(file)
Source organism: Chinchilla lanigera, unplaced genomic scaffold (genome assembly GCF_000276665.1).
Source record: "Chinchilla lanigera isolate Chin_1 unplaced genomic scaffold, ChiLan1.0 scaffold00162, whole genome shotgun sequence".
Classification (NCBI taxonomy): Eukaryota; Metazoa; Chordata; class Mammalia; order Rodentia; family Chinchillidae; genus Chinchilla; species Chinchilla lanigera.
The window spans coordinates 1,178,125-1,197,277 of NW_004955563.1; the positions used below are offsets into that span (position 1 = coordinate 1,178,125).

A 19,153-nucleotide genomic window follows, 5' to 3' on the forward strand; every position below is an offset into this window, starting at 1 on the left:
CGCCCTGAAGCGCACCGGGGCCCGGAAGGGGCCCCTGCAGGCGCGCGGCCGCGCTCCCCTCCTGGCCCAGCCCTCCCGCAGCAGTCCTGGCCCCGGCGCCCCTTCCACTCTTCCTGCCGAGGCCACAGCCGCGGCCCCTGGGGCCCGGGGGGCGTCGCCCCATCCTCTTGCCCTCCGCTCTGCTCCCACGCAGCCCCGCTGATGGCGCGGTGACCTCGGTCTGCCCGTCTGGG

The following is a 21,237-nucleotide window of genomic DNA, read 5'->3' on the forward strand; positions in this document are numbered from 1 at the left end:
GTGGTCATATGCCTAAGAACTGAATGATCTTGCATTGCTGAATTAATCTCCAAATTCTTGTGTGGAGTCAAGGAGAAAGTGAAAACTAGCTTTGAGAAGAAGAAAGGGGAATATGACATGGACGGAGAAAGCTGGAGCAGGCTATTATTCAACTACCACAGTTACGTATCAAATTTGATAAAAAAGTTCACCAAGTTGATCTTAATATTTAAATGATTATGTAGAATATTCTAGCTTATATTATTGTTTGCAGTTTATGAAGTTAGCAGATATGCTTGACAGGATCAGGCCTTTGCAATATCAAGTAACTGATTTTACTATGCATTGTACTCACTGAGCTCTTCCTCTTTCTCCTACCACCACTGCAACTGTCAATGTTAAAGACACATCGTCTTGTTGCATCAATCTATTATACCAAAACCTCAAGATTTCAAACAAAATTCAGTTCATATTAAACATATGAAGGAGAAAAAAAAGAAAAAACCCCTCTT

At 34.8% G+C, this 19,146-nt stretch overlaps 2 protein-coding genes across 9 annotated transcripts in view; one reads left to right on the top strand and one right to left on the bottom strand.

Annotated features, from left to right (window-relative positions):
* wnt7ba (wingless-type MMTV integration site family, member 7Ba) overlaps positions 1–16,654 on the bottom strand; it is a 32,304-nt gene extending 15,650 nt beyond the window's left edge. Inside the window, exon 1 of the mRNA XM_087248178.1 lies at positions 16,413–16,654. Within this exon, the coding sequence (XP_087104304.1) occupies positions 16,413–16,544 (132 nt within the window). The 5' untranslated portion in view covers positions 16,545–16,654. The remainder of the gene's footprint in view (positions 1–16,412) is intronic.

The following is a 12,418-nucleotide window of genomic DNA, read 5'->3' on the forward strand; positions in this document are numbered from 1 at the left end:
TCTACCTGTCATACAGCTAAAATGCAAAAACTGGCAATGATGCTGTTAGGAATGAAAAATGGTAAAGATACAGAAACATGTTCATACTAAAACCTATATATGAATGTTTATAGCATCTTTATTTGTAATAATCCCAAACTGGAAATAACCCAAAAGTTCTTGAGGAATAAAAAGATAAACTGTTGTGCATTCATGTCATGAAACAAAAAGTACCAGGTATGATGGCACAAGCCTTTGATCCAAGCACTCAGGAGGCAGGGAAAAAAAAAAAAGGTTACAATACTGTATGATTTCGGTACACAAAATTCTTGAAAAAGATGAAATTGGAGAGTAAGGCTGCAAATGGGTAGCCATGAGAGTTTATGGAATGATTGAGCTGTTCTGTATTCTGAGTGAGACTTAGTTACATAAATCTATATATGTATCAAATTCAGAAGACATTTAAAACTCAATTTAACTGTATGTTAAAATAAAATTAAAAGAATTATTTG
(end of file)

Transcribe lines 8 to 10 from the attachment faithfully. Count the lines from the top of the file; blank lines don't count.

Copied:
GTGGTCATATGCCTAAGAACTGAATGATCTTGCATTGCTGAATTAATCTCCAAATTCTTGTGTGGAGTCAAGGAGAAAGTGAAAACTAGCTTTGAGAAGAAGAAAGGGGAATATGACATGGACGGAGAAAGCTGGAGCAGGCTATTATTCAACTACCACAGTTACGTATCAAATTTGATAAAAAAGTTCACCAAGTTGATCTTAATATTTAAATGATTATGTAGAATATTCTAGCTTATATTATTGTTTGCAGTTTATGAAGTTAGCAGATATGCTTGACAGGATCAGGCCTTTGCAATATCAAGTAACTGATTTTACTATGCATTGTACTCACTGAGCTCTTCCTCTTTCTCCTACCACCACTGCAACTGTCAATGTTAAAGACACATCGTCTTGTTGCATCAATCTATTATACCAAAACCTCAAGATTTCAAACAAAATTCAGTTCATATTAAACATATGAAGGAGAAAAAAAAGAAAAAACCCCTCTT

At 34.8% G+C, this 19,146-nt stretch overlaps 2 protein-coding genes across 9 annotated transcripts in view; one reads left to right on the top strand and one right to left on the bottom strand.

Annotated features, from left to right (window-relative positions):